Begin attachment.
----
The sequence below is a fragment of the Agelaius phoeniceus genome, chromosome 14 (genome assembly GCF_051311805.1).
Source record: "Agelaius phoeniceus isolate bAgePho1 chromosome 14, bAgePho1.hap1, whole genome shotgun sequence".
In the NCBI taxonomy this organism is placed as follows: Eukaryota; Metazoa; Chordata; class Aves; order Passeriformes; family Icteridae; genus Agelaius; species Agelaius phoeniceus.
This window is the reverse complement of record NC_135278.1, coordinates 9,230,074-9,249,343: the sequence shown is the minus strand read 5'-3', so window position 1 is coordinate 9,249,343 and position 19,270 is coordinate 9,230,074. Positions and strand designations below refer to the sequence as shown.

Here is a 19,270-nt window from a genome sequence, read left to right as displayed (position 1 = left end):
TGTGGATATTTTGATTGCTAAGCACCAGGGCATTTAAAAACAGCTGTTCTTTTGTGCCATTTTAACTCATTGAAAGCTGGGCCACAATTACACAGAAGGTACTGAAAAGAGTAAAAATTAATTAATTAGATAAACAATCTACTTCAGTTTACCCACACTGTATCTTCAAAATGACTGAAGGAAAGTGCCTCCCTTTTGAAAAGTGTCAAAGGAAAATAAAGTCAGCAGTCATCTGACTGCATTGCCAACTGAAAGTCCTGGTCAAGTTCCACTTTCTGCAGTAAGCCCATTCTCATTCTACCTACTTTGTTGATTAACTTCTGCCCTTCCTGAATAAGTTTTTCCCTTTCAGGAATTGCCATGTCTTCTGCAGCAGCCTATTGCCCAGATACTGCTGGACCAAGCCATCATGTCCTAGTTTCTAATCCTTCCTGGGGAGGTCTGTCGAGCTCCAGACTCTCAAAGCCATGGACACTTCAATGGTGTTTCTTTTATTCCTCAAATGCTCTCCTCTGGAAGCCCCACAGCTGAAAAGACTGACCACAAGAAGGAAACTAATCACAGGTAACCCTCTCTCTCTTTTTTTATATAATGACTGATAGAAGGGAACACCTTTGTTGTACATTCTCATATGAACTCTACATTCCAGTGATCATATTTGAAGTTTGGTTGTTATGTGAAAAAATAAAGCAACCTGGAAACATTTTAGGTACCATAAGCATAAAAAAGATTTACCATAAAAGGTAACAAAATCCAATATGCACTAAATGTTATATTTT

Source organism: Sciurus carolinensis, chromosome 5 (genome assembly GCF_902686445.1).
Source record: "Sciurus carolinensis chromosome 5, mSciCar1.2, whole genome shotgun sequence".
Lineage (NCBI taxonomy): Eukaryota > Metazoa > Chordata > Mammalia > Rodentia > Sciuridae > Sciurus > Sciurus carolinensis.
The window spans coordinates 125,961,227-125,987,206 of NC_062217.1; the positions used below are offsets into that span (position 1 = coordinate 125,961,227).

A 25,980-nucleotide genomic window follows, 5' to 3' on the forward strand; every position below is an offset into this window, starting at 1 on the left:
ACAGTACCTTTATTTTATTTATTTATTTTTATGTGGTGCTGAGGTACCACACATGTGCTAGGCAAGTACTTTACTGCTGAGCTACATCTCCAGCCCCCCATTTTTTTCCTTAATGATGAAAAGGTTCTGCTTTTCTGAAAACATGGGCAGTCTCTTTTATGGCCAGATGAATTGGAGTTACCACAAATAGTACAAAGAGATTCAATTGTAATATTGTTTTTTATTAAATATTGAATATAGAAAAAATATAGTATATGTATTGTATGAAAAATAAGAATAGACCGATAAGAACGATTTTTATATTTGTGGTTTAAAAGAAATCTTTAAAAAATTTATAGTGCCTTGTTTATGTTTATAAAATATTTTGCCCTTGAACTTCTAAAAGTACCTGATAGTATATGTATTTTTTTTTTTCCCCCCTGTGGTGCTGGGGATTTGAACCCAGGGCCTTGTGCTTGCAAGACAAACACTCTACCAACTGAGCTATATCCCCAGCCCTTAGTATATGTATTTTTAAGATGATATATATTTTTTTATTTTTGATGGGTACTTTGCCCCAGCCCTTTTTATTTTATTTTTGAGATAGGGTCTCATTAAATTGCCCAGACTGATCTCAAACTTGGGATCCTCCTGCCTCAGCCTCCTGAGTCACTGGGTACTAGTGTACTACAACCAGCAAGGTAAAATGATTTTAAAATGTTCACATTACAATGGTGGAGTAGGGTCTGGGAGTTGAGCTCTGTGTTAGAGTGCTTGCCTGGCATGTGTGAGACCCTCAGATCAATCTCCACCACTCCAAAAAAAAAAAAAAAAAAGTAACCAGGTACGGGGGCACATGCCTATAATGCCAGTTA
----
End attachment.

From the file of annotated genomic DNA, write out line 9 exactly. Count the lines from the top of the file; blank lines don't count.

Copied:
Lineage (NCBI taxonomy): Eukaryota > Metazoa > Chordata > Mammalia > Rodentia > Sciuridae > Sciurus > Sciurus carolinensis.